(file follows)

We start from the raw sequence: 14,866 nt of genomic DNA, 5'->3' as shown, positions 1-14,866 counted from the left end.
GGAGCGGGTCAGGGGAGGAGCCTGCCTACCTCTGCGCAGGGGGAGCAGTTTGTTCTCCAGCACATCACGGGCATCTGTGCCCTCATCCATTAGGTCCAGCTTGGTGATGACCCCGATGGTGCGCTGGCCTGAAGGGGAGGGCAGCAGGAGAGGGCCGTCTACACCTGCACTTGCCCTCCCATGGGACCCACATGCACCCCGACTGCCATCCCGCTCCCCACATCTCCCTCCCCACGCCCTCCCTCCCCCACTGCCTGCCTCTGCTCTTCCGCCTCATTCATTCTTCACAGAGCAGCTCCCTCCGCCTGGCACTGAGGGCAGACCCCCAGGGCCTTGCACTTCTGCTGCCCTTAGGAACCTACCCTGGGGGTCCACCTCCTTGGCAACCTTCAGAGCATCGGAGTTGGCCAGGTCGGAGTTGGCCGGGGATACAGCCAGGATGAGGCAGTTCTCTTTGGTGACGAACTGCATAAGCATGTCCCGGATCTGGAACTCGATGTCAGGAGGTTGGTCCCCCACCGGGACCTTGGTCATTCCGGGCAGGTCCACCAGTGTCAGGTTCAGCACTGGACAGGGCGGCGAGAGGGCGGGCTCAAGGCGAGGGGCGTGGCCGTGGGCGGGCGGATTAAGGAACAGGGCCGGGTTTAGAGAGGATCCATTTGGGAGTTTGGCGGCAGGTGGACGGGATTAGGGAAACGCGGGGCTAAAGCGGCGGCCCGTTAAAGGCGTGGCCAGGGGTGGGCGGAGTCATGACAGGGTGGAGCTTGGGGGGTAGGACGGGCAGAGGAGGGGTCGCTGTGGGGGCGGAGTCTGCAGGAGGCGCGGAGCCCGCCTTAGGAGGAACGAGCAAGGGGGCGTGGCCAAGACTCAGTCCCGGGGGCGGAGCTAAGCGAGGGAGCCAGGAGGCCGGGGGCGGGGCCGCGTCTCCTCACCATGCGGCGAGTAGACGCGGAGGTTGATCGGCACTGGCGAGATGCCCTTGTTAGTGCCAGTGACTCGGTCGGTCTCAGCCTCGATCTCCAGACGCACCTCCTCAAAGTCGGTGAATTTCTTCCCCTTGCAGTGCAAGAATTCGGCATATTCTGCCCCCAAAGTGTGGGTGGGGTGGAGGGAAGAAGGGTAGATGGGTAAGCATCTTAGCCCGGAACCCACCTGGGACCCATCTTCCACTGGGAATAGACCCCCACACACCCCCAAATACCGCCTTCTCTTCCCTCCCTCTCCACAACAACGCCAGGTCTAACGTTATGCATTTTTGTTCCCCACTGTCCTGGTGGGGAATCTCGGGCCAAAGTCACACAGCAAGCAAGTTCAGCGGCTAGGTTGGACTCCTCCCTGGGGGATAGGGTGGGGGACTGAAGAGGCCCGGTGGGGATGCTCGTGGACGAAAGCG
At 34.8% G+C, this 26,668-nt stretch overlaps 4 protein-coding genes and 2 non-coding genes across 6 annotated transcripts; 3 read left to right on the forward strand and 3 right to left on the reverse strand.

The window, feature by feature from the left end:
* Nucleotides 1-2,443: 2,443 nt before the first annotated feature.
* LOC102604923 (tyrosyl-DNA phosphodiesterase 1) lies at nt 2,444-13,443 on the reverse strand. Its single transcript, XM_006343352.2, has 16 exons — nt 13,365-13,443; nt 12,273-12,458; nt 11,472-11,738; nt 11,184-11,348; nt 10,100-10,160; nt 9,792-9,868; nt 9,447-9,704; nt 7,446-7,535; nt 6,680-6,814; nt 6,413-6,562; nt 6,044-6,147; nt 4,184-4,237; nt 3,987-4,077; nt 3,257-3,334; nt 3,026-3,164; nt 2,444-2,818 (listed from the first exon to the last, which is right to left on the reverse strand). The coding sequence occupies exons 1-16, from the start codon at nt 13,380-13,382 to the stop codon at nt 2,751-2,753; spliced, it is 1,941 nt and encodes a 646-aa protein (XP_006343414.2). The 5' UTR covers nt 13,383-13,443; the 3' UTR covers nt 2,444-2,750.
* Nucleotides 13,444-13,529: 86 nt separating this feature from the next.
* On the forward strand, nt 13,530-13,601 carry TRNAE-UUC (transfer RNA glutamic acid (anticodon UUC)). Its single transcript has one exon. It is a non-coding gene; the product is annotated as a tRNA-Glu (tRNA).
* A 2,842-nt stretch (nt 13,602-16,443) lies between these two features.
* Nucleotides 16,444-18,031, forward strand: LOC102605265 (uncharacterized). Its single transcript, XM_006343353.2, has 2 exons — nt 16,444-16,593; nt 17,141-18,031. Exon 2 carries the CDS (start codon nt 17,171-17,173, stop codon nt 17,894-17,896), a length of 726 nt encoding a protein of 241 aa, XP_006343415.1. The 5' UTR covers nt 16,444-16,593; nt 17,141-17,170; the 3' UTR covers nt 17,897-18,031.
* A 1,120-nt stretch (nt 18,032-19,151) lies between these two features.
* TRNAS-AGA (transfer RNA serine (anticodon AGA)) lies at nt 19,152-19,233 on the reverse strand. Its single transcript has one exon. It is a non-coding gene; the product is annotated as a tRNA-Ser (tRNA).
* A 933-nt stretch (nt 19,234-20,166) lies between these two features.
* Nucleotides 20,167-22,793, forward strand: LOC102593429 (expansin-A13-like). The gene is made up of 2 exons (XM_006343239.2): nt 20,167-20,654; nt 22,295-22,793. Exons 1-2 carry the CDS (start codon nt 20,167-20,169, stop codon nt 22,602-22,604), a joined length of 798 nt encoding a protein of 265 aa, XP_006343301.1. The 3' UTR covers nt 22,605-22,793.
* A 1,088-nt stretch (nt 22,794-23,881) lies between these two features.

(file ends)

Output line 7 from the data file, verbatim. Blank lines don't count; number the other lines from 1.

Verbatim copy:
* Nucleotides 13,444-13,529: 86 nt separating this feature from the next.